Men in Black 3 (2012) – Directed by Barry Sonnenfeld – Starring Will Smith, Tommy Lee Jones, Josh Brolin, Jemaine Clement, Michael Stuhlbarg, Alice Eve, and Emma Thompson.
Will Smith is one of the most successful movie stars in history and he’s earned the right to do whatever he damn well pleases, and I hate when people try to tell other people what they should be doing with their time – this athlete should retire, that musician shouldn’t have gone solo. Bogus. Let people spend their own time their own way.
So I’m not telling Smith what he should or should not be doing. I will say, however, that it is extremely disappointing that after a four-year absence, MEN IN BLACK 3 is the film he chose to came back for, when it’s been rumored he turned down the lead role in Quentin Tarantino’s upcoming Django Unchained. Coming back after a four-year absence to work with one of the top directors in the game, acting in a film that will certainly be unlike anything he’s done before would have sent a powerful message about where Will Smith wants to go as an actor in this next stage of his career. Eternally youthful though he may appear, Smith is now 43 years old, and while that doesn’t mean he’s anywhere close to being finished, when someone this big comes back after four years of being away, the returning film makes a statement.
As far as statements go, MEN IN BLACK 3 isn’t much of one.
I’m always curious to see what trailers a theater puts in front of a movie because it’s usually a pretty good sign of who the theater or studios feel will be watching the film they paid to see. The trailers before MIB3 were very telling: two kids movies (Brave and Madagascar 3), a Tyler Perry movie, and Amazing Spider-Man. The kids movies signify MIB3 is likely to have all-ages appeal, which makes sense. The Tyler Perry movie co-stars Eugene Levy and Denise Richards alongside his Madea character, so it’s a clear attempt to have some racial crossover success for the Madea franchise, which, given that MIB3 stars Smith, one of the most successful racial-crossover actors of all time, makes sense, too. And Amazing is here for the action/summer blockbuster crowd, which makes sense given how much bankable Will Smith is as a box office powerhouse.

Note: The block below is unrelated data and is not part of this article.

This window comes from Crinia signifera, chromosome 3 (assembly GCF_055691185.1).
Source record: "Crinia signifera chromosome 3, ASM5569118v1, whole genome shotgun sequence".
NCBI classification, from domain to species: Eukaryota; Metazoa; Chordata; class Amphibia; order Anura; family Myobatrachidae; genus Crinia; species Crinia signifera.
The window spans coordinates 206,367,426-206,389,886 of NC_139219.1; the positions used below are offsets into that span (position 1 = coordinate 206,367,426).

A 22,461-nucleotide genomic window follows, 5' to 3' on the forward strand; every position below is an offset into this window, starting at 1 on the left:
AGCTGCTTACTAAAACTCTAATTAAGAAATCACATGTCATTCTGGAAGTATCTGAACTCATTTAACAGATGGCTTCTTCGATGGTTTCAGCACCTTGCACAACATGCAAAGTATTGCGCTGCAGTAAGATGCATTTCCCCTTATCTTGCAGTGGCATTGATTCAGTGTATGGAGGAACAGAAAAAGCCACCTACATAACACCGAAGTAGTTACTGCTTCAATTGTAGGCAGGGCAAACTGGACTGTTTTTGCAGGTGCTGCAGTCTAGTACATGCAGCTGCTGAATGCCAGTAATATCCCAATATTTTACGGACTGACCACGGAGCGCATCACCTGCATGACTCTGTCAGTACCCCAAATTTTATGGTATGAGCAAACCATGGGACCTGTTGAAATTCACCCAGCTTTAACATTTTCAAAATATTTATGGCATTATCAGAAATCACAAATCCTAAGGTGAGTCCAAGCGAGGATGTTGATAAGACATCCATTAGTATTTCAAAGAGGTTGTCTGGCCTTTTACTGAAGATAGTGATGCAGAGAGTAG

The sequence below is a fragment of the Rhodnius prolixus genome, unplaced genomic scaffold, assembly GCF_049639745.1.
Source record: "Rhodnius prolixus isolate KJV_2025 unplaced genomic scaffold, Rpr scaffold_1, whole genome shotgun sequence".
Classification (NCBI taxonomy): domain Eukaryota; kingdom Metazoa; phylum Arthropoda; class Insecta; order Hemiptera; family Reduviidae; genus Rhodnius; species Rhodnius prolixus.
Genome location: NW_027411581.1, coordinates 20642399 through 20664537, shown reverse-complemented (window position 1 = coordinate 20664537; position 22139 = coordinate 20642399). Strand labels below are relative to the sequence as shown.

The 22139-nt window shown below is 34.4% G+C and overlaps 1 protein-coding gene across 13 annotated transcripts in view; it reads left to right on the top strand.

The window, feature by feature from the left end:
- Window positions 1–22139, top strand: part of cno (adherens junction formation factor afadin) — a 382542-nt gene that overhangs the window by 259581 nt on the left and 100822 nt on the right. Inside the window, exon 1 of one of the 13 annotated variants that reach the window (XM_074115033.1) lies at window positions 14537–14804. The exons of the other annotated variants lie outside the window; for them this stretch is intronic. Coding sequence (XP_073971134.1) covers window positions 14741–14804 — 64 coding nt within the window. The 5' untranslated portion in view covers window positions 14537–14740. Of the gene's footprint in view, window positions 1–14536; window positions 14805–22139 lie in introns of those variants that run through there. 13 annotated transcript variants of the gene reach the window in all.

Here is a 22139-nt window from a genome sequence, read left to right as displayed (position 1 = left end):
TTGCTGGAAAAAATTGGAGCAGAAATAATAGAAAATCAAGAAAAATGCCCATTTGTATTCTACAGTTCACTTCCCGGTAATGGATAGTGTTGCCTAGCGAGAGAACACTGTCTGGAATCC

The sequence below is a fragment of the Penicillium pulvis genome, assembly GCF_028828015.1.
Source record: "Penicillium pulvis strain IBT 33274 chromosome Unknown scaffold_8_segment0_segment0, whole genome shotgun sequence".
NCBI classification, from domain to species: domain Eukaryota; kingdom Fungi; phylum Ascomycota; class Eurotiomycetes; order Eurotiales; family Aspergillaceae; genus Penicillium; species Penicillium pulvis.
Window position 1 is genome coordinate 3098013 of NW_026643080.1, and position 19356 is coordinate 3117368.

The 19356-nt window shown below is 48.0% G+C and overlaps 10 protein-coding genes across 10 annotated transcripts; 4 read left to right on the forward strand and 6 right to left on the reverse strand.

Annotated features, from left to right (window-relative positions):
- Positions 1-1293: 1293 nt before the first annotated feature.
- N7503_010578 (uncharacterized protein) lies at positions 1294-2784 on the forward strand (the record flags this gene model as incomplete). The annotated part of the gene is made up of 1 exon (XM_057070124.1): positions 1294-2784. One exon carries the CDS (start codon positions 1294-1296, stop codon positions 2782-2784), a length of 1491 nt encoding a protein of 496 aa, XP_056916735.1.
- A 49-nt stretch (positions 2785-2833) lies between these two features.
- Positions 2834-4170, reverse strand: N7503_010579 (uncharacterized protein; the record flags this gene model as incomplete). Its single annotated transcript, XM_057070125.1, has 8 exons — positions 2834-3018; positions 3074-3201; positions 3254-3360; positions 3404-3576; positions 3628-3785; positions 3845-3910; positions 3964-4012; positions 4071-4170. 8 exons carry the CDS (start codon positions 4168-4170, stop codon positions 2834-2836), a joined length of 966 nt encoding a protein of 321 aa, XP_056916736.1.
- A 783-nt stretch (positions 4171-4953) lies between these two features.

So … based on these four trailers, my impression of MIB3 was that it was going to be a family-friendly, racially inclusive, summer blockbuster.
It is definitely all of those things.
Will Smith hasn’t come back and staked his claim to being daring, to being a great actor, to being a meaningful part of the cinematic future.
No, Will Smith has come back to be Dick Clark, hopelessly safe, nostalgic, and designed to make us feel comfortable.
Smith doesn’t deserve all the blame for the dopiness of MIB3, of course. Barry Sonnenfeld’s direction has an air of bored smugness to it, like all he has to do is point his camera and let Smith and Tommy Lee Jones and Rick Baker perform all their old tricks and the money will just come rolling in. Look, I like Smith, I like Jones, I like Josh Brolin, and I like the MEN IN BLACK franchise, but there’s nothing here that’s new or daring or exciting or vibrant. Who’s this movie for, really? Because The Hunger Games and The Avengers just got done showing us that the narrative bar on big money blockbusters has been raised. Never mind all of those idiotic critics who say those movies are without substantial plot or characterization, because they’re too lazy or stupid or elitist to see that there’s a galaxy of difference between what those films are attempting and what a film like MEN IN BLACK 3 delivers.